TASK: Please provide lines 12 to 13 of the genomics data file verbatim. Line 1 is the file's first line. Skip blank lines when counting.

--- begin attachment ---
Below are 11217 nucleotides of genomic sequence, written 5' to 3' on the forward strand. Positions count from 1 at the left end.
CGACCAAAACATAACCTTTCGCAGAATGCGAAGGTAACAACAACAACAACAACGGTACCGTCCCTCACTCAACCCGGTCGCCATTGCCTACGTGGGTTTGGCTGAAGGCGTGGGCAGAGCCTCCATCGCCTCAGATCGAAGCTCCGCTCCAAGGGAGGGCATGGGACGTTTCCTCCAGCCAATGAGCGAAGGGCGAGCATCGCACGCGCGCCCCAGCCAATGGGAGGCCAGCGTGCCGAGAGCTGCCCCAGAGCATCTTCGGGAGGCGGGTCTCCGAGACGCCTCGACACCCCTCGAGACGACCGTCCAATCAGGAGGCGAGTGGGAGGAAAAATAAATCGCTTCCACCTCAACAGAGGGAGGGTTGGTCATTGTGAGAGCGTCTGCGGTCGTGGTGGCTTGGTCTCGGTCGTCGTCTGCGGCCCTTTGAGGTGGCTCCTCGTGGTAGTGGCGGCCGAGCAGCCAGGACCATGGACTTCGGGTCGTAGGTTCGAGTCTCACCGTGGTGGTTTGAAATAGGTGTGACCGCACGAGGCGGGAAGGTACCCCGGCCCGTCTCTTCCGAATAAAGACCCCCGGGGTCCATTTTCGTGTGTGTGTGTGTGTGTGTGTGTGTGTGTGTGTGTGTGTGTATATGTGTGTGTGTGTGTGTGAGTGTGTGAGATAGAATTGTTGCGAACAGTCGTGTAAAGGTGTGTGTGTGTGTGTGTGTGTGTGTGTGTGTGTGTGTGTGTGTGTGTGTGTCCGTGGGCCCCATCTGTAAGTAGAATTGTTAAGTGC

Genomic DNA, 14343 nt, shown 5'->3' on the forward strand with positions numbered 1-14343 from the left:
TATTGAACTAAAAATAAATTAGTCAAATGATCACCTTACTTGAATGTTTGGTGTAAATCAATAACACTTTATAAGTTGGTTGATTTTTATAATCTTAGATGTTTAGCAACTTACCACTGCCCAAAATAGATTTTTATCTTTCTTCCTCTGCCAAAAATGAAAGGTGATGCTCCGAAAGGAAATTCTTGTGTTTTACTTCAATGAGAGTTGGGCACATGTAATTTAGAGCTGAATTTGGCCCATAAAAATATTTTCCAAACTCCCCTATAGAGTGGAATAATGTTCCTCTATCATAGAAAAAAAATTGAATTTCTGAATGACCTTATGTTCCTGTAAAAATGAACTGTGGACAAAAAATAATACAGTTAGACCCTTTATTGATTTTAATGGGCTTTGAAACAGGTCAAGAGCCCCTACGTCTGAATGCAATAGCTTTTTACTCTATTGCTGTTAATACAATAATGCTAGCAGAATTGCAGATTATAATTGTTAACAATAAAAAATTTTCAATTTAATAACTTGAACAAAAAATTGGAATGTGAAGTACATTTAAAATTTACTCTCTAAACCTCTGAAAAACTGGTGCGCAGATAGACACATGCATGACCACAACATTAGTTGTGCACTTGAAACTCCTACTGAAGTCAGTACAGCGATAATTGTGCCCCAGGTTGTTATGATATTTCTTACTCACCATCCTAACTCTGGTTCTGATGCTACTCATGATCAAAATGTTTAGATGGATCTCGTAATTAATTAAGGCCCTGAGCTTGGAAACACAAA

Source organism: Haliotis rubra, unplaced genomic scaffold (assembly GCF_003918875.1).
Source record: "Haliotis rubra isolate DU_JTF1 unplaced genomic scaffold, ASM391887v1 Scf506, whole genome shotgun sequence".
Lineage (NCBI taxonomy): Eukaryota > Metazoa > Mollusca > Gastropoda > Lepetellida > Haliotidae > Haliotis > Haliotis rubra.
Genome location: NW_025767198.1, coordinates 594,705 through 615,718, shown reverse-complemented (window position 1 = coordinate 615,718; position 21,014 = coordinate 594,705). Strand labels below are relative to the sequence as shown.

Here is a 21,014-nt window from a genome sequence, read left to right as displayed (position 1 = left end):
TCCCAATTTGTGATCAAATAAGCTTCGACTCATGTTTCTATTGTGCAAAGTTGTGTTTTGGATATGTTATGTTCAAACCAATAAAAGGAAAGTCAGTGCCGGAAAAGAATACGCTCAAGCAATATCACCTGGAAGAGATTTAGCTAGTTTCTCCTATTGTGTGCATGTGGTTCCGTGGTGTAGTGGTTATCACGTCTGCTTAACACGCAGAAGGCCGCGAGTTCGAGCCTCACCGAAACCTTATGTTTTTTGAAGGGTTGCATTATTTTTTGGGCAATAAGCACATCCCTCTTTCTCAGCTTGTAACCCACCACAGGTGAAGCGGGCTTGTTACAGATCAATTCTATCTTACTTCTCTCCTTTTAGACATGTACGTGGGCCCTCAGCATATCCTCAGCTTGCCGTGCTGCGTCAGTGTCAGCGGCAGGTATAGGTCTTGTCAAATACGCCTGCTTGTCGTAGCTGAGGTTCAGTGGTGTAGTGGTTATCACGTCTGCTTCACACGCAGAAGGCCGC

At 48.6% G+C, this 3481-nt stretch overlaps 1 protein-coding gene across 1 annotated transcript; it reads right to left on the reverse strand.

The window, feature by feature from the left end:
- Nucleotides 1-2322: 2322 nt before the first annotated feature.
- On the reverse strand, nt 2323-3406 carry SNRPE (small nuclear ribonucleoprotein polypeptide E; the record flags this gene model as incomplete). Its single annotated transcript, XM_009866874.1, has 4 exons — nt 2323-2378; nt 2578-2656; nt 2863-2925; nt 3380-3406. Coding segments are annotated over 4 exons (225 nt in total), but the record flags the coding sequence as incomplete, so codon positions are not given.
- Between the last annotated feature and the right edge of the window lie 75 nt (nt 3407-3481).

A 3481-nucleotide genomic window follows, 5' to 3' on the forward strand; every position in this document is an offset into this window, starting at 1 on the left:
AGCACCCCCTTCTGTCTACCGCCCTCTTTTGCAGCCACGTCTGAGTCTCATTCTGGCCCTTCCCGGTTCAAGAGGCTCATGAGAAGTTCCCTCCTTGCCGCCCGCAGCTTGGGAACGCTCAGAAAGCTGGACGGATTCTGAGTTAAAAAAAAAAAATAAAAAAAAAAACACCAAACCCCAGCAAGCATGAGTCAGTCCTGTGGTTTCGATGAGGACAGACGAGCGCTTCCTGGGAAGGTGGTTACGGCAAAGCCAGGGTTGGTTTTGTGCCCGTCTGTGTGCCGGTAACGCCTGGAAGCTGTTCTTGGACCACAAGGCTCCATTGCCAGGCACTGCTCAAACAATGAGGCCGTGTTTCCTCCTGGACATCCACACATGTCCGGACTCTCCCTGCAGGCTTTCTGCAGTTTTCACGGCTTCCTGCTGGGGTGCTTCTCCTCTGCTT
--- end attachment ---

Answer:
The window, feature by feature from the left end:
- Nucleotides 1-2322: 2322 nt before the first annotated feature.